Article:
Abstract

Field relations in the footwall of the Badwater Turtleback fault provide evidence that macroscopically ductile deformation was directly responsible for early stages of brittle faulting during extensional denudation. Footwall rocks, which are typically mylonitie, consist of dominantly pegmatite, quartzofeldspathic gneiss, and dolomite and calcite marble. Because of the ductile deformation, these rocks are widely variable in thickness: bodies of rock that exceed 10 m in thickness may pinch out to zero thickness in distances of less than 100 m. The mylonitic rocks also display crosscutting relations that indicate that onset of bulk brittle behavior occurred at different stages of uplift for different rock types. Calcite marble was the last to deform by predominantly crystal-plastic mechanisms and therefore accommodated most of the shear strain during later stages of lower-plate, ductile deformation. Where the calcite marble pinched out into adjacent stronger rocks, the high strains caused brittle faulting in the adjacent rocks.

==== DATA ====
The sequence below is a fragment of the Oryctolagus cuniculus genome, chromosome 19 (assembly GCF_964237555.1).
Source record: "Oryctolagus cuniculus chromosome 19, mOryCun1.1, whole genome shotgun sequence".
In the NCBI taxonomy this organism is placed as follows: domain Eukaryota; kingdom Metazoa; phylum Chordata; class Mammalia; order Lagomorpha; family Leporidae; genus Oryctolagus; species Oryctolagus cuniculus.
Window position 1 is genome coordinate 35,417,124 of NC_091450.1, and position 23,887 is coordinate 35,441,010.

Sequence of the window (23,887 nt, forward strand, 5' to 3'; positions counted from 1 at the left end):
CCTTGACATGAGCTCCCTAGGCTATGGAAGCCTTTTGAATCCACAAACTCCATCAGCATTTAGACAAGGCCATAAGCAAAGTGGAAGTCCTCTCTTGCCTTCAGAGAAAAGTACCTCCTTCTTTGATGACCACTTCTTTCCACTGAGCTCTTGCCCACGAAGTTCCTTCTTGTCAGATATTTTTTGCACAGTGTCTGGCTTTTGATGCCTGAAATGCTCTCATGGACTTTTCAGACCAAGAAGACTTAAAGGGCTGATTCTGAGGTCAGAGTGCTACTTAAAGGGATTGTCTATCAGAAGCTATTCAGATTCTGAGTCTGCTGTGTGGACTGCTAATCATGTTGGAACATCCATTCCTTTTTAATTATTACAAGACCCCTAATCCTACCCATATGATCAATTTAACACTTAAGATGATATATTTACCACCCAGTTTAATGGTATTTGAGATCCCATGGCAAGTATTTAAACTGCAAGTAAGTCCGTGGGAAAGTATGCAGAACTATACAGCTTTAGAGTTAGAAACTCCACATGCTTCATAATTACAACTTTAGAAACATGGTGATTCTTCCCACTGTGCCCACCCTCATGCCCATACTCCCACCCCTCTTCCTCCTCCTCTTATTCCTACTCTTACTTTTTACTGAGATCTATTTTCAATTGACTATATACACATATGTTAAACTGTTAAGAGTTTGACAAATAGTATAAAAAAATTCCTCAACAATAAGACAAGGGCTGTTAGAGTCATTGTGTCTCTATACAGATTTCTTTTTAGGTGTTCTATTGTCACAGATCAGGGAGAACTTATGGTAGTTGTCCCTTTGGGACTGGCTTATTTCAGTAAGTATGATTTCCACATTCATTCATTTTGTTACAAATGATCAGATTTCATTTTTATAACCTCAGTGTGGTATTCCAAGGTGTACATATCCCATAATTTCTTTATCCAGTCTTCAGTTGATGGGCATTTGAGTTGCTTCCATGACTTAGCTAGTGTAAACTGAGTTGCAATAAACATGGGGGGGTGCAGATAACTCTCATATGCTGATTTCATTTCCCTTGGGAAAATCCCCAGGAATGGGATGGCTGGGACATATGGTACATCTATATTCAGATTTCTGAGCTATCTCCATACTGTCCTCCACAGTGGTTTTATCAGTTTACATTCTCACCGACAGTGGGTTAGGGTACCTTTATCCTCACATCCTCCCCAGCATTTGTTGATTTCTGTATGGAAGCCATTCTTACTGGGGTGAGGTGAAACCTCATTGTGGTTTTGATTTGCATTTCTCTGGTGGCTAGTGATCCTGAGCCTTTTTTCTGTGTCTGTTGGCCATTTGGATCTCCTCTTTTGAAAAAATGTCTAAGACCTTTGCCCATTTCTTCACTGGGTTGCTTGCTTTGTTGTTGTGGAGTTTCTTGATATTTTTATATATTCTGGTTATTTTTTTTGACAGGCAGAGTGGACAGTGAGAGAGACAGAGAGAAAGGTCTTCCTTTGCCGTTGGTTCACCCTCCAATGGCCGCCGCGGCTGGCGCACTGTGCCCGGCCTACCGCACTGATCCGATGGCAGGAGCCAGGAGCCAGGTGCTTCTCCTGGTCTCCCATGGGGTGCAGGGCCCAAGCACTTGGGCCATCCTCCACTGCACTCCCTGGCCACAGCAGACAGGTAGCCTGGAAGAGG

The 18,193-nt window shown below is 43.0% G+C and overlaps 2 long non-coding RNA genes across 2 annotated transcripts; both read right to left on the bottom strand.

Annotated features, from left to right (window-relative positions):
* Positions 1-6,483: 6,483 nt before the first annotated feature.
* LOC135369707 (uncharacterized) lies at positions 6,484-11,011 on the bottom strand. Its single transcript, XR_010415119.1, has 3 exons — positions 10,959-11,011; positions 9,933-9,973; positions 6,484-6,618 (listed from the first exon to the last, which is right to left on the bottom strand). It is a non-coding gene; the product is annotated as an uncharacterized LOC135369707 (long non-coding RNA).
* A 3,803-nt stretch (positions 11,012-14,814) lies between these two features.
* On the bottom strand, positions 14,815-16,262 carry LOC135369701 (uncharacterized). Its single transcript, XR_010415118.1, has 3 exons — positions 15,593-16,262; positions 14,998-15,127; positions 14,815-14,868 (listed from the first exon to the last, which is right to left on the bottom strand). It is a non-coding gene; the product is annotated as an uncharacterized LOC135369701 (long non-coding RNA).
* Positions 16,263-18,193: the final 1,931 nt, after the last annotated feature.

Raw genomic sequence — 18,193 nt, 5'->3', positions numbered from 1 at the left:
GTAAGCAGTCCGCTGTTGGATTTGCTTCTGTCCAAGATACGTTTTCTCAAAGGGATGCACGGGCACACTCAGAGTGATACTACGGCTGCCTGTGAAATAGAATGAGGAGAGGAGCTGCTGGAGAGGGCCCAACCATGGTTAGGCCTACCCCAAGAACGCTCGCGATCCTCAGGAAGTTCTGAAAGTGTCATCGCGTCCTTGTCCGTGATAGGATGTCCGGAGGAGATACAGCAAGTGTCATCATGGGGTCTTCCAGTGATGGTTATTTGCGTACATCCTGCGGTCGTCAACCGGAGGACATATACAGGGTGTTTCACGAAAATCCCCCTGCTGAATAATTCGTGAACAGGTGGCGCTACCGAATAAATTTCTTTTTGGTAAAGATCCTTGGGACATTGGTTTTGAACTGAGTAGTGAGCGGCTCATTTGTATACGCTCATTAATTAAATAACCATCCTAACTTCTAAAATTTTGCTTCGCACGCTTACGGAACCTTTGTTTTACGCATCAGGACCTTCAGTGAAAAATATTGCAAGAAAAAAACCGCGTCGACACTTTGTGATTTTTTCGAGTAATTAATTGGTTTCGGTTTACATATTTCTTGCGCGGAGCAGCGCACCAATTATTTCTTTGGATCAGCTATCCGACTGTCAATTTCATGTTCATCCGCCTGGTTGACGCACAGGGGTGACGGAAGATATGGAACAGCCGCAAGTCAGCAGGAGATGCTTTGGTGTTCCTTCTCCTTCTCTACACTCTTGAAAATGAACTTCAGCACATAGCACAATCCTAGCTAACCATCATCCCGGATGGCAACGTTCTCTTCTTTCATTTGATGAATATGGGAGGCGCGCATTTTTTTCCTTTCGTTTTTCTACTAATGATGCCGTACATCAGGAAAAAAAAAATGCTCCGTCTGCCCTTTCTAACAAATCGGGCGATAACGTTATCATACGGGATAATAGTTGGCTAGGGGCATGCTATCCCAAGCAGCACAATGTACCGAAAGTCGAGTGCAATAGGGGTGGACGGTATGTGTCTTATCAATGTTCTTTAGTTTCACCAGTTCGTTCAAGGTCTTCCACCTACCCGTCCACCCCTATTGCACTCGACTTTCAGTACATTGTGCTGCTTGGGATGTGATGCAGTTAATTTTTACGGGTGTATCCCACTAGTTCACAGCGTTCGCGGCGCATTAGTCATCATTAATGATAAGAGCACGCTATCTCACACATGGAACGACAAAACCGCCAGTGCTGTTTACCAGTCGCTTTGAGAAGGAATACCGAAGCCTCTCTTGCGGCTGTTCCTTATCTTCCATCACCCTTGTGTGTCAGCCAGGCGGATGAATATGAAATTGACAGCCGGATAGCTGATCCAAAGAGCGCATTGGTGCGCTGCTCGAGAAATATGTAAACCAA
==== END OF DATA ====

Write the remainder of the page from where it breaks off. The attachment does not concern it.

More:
The process described here, of ductile deformation leading to extreme thickness variations and consequent brittle faulting, directly links mid-crustal, ductile deformation with upper-crustal, brittle deformation. It further demonstrates that brittle faulting can initiate at depths where ductile deformation accommodates the bulk strain.

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